Acupressure is a great way to take the benefits of acupuncture into your own home.
One of my most firmly held beliefs is that I am doing a great job only if and when I teach my coaching and bodywork clients and my clinic patients not to need me. This philosophy is largely derived from my previous career. As a professor, I wanted my students to learn and to be able to do on their own. That was the mark of having succeeded with my students—did I actually teach them? Could they use what they learned from me, and could they thoughtfully build upon what they learned? Old habits run deep and this one probably won’t ever leave me: I love to teach and I want to foster independent success. As a practicing AOBTA-CP Asian bodywork therapist, a health coach, and a TCM intern [On edit: If you’re reading this after summer of 2018–I am now a licensed acupuncturist!], I am always excited to talk with people about how they can take control of their own health. Mindfulness practices, dietary changes, and healthy exercise routines are not the only way to take charge of your wellness. Have you ever thought of trying acupressure at home and as part of your self-care protocol?
Acupressure has a lengthy history within the trajectory of traditional Chinese medicine healing arts. Its most basic applications are easy to learn and do. Applying gentle and steady force to an acupressure point is akin to the type of healing work that one might experience in an Asian bodywork therapy session or even in an acupuncture treatment room. In fact, if you are needle sensitive or afraid of needles, your acupuncturist might just give you an acupressure treatment instead of inserting needles. As a student intern, I have done just that to great effect with patients who were needle-nervous and happened to be feeling extra anxious on the day of the appointment. On more than one occasion, I have given wonderful treatments that consisted of tui na and acupressure only, and the patients loved how they felt afterward and were quite happy—no needles needed at all!
Knowing where to find the acupressure points and manipulating them with an effective amount of tension will help you to reap maximum benefits from a home self-care regimen. Of course, you will want to consult your medical care provider if you have a serious ailment or any unresolved issues or questions (and this blog post is no substitute for traditional medical care nor is it intended to diagnose or suggest cures, of course). That said, here are three acupressure points that are my favorites, and I will suggest others in subsequent posts:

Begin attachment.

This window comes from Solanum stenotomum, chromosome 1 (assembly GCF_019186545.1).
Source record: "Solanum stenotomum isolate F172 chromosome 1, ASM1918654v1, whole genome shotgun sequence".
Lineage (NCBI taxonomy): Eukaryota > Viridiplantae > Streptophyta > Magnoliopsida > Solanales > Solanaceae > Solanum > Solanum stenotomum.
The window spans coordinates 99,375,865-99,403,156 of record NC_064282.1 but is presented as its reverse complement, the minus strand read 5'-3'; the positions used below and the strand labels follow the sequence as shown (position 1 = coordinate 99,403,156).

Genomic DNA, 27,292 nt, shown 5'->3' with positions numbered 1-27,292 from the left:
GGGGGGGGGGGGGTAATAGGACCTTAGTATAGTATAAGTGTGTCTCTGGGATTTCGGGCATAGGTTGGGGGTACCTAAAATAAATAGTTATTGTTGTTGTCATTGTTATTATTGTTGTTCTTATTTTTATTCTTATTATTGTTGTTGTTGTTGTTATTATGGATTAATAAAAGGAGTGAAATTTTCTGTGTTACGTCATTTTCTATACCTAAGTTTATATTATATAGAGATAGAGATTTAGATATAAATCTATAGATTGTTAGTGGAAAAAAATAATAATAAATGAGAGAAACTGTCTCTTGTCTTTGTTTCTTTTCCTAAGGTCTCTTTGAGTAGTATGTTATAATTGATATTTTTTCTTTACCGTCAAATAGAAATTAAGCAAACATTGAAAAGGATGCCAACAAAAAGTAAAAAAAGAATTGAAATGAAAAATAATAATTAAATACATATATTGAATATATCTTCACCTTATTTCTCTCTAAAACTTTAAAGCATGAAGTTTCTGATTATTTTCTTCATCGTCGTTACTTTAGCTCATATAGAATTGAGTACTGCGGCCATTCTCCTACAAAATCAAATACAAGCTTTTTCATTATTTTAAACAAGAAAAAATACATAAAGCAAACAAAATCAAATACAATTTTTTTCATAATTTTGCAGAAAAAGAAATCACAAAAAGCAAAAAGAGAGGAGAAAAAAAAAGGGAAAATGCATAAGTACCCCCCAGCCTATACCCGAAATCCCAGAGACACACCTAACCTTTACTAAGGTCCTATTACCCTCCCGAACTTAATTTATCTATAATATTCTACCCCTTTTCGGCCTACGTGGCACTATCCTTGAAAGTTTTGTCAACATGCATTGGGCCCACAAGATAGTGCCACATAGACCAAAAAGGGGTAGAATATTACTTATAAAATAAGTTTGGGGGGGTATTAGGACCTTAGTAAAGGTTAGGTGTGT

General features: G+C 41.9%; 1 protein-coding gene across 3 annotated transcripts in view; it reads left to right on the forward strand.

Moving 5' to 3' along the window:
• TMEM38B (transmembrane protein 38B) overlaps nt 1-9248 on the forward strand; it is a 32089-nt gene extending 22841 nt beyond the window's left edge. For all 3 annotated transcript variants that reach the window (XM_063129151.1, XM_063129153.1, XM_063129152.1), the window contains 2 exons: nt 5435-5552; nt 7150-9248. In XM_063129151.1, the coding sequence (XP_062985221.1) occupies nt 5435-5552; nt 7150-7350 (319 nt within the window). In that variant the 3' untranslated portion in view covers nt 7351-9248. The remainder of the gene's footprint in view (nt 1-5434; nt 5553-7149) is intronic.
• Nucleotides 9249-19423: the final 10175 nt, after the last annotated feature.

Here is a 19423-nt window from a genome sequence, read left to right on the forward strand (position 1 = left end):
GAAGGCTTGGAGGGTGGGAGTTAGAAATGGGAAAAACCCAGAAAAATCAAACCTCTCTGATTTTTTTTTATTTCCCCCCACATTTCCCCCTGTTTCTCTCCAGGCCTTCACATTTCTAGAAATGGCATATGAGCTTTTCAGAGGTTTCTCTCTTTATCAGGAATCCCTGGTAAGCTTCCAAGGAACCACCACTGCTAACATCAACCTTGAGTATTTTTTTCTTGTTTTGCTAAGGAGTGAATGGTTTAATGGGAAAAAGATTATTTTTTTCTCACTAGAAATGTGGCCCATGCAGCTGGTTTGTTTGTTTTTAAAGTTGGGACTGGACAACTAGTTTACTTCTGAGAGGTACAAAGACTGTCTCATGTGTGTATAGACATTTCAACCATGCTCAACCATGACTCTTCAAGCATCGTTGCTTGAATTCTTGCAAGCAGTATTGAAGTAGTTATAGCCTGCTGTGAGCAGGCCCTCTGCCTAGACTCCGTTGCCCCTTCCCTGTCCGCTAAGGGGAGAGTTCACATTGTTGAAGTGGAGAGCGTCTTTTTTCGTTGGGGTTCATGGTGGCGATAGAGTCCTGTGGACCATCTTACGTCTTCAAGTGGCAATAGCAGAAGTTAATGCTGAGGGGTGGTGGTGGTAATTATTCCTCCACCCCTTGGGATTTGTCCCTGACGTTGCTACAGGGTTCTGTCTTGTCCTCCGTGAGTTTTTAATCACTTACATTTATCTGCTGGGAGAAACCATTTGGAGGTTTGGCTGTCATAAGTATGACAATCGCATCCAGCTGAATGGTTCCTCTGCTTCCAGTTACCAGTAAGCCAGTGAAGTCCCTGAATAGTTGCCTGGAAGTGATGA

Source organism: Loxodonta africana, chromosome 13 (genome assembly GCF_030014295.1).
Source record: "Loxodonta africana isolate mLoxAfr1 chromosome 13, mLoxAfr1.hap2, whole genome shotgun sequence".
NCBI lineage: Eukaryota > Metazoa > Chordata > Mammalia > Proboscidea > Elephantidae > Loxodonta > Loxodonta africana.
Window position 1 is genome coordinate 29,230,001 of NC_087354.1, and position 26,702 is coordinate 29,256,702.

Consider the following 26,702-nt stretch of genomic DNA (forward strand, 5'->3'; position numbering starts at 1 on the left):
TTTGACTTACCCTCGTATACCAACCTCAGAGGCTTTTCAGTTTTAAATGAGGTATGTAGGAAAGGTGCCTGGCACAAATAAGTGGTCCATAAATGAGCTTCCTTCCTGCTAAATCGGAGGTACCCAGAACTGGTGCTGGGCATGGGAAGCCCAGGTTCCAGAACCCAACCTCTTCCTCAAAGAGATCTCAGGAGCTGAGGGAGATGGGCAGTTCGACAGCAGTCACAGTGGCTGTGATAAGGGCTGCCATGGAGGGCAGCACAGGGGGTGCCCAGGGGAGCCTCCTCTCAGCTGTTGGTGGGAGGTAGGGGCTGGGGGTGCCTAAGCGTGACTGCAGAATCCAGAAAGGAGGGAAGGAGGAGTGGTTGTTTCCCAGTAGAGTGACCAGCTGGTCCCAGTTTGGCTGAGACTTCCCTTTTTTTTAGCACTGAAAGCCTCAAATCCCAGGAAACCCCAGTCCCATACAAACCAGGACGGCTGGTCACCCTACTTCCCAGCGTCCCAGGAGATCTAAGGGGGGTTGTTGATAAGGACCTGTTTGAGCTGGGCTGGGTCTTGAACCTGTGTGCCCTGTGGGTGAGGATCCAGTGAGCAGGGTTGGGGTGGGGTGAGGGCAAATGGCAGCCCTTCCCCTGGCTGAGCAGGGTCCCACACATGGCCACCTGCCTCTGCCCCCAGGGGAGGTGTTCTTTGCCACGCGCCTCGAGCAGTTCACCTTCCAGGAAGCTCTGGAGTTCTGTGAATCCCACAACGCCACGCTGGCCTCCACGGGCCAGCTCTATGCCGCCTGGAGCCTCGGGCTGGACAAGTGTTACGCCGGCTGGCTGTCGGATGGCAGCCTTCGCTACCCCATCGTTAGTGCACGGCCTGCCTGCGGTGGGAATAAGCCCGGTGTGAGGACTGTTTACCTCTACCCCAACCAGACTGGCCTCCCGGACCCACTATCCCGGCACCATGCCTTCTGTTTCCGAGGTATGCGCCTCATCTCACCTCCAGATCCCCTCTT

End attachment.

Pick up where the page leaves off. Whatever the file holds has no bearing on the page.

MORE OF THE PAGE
KD-1: First, look on the bottom of your foot and find the space in between the second and third bones (start from the big toe and move outward). Then plantar flex your foot as if you are standing on tiptoe and find the hollow where your finger will land if you move it in between the bones towards the direction of your heel. That’s Kidney-1, a point that is traditionally used to soothe the spirit and help feel a sense of being grounded and peaceful. Press gently and breathe calmly and feel the sense of peace and ease that is a result of acupressure…it’s a wonderful point!
PC-6: First look on the inside of your wrist. About two inches up from the wrist crease in between the two big tendons you can easily palpate is Pericardium 6, another great point to help calm and soothe the spirit. It is also useful for arm and elbow pain, among many other things. Press and rub with gentle yet firm intent while breathing mindfully. Again, this is a great one for self-soothing.
Bitong: Since many of my clients (and of course my clinic patients) are in Austin, we all love to learn about ways to get through allergy season. Bitong, a special point that does not correspond with an organ system like the other two, is at the highest point of the naso-labial groove right next to the nose. Just run your finger up the side of your nostril to the highest point and it’s in the depression just below the nasal bone. Press on it or rub gently when you are congested and see how powerful an acupressure point it is—these actions should get things moving along nicely!
Anyone who comes for an Asian bodywork therapy appointment can ask me for suggestions for more acupressure points that calm and soothe or ones for allergies or headaches—I am definitely glad to teach these for home use. As a Chinese healing art that is not just for clinic but also for the home, acupressure can be as much a part of the self-care toolkit as meditation or any other mindfulness practice.
Try it and see!
Paula Bruno, Ph.D., L.Ac., is a licensed acupuncturist and herbalist, an AOBTA-CP traditional Chinese bodywork therapist, and a wellness educator. She maintains an active and growing practice at her Austin, TX offices. Dr. Bruno is also available for distance appointments for wellness consultation or coaching.
In her first career, she was a Spanish professor.
Dr. Bruno’s specialties as a traditional Chinese medicine practitioner include: • Musculoskeletal health (acute or chronic pain relief; Ehlers Danlos syndrome & hypermobility support) • Digestive support, gut health, and weight loss • Aesthetic treatment, including scar revision • Men’s health • General preventative care and immune support for all persons.
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Note: Material on this web site site is not intended to diagnose, prevent, treat, or cure any disease, illness, or ailment. A TCM practitioner in Texas identifies syndrome patterns but does not diagnose illness. Material on this web site does not purport to identify syndrome patterns.